I'm finally reading The Ungovernable City, the biography of Mayor Lindsay's tenure. Though he ran as a Republican, Lindsay was a progressive reformer in the model of New York's liberal party. Like the Liberals of the time, Lindsay had a vision of tearing down the old, inefficient machine and building a vast new system that ran on the highest of principles. This made him a stand-out hero in the House of Representatives, but it didn't make him particularly effective even there. And it was a disaster when he tried to run the nation's largest city, filled with fractious interest groups who didn't share his particular set of principles. Arguably, politics is the art of getting a deal when you can't agree on the matter of principles.
I may blog more about this later, but I was particularly struck by this passage:
Quill's name has become permanently associated with the 1966 transit strike, but it was arguably Mayor Wagner who made it a possibility when he signed Executive Order 49 into law on March 31, 1958. The act gave municipal unions the right of collective bargaining. Alex Rose, the vice chairman and effective head of the Liberal Party, president of the United Hatters, Cap and Millinery International Union, and a Wagner adviser, had urged Wagner to sign the bill, which became known as the" Little Wagner Act" (a reference to federal labor legislation introduced by his father, Senator Robert F. Wagner, in 1935). Toward the end of his life, though, Rose came to regret doing so because "the city is not an employer in the traditional sense. Profits do not exist. Workers are not extracting a share of the profits but rather a share of taxes. Unlike bargaining in the private sector, municipal collective bargaining is part of the political rather than the adversary process."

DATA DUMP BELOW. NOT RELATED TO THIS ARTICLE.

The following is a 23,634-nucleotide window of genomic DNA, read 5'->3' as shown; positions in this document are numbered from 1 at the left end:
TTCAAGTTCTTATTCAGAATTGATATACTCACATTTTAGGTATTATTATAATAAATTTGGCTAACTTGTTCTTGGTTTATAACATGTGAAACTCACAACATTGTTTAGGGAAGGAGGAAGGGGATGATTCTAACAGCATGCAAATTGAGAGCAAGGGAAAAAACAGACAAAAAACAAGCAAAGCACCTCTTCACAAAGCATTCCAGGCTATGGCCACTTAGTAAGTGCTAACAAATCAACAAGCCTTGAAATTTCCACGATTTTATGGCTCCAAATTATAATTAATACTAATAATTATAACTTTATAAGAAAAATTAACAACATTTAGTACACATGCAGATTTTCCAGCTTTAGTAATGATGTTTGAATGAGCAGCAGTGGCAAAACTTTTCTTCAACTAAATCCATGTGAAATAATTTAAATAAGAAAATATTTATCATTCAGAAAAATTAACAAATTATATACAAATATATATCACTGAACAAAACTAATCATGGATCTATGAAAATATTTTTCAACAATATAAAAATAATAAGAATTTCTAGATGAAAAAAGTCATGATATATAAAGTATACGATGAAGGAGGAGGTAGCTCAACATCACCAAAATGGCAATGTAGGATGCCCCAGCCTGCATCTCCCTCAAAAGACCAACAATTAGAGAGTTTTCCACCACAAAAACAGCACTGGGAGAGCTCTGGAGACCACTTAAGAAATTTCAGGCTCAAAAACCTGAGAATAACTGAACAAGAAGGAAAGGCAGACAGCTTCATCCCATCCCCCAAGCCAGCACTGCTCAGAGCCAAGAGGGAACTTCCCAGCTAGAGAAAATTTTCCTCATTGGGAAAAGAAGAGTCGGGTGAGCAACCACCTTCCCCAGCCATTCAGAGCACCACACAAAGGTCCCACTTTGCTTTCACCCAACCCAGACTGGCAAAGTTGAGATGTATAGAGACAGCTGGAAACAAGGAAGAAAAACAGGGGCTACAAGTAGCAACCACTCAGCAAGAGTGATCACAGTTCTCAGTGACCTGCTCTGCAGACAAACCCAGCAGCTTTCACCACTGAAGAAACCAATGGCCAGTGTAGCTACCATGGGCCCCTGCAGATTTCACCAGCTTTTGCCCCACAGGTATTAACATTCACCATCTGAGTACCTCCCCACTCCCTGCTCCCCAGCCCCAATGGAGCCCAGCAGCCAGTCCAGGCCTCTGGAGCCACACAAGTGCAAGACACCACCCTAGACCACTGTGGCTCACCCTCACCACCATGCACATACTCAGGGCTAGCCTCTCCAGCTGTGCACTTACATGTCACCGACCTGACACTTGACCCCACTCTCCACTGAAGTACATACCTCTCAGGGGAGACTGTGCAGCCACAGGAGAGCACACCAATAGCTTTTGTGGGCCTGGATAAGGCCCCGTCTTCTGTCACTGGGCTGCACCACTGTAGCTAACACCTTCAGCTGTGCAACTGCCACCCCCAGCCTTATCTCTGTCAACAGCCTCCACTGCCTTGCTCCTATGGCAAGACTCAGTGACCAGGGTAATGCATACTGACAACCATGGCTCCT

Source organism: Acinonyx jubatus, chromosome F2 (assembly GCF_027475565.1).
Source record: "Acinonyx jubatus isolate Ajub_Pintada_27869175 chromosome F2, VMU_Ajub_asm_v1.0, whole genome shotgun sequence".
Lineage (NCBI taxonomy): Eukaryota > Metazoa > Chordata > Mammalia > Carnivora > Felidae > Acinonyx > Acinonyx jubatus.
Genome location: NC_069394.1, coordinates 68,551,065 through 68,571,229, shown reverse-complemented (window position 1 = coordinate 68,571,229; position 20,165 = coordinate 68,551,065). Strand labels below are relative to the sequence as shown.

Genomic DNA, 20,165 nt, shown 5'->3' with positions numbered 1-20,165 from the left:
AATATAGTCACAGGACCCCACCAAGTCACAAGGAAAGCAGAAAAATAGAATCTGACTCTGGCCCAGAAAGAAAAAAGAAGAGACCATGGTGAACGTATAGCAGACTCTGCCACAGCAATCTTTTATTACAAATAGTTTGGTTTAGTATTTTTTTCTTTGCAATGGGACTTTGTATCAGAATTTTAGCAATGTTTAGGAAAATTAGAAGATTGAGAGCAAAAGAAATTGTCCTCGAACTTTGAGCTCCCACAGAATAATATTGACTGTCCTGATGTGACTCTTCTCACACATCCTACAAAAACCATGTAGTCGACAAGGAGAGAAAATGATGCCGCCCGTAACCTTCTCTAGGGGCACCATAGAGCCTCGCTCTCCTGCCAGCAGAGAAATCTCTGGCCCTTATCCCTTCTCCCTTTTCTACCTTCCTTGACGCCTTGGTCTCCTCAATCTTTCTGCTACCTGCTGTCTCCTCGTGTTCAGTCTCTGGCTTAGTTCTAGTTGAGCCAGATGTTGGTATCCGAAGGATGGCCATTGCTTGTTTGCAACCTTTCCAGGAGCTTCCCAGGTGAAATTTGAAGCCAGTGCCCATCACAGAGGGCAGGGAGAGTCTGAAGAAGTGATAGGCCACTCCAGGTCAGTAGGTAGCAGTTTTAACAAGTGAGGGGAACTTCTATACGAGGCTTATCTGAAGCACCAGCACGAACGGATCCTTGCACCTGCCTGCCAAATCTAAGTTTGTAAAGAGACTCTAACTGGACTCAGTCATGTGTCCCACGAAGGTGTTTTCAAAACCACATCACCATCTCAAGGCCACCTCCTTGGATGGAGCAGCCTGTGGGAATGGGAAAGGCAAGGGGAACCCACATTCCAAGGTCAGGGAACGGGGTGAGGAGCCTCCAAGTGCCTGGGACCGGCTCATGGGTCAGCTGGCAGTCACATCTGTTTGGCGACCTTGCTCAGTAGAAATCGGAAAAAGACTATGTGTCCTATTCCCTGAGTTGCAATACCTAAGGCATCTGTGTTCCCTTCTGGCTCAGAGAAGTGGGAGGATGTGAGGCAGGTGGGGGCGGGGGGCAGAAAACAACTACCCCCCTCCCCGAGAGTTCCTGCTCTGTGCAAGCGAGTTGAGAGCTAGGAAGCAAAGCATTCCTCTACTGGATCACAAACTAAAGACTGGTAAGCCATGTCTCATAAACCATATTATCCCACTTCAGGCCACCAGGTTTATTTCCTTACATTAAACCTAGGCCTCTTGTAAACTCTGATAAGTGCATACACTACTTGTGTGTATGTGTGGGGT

Mayor Wagner made it work because he had strong political ties to the unions; he co-opted the collective bargaining process to deliver results that were politically palatable to the taxpayers. But this was undone by two things. First, Wagner's wife died, and the city grew more fractious; with his popularity waning and his private life in turmoil, Wagner declined to run for another turn. And second, the transit union grew more diverse. "Red Mike" Quill had been able to deliver his union for Wagner when it was composed largely of Irish Catholics like himself. But by the mid-sixties, he had growing numbers of black and Puerto Rican members who did not feel the same bonds with the union establishment; moreover, since the minority members of the union disproportionately had low wage jobs, they resented the deals that kept them, they felt, underpaid relative to other city workers, and indeed others in the transit system.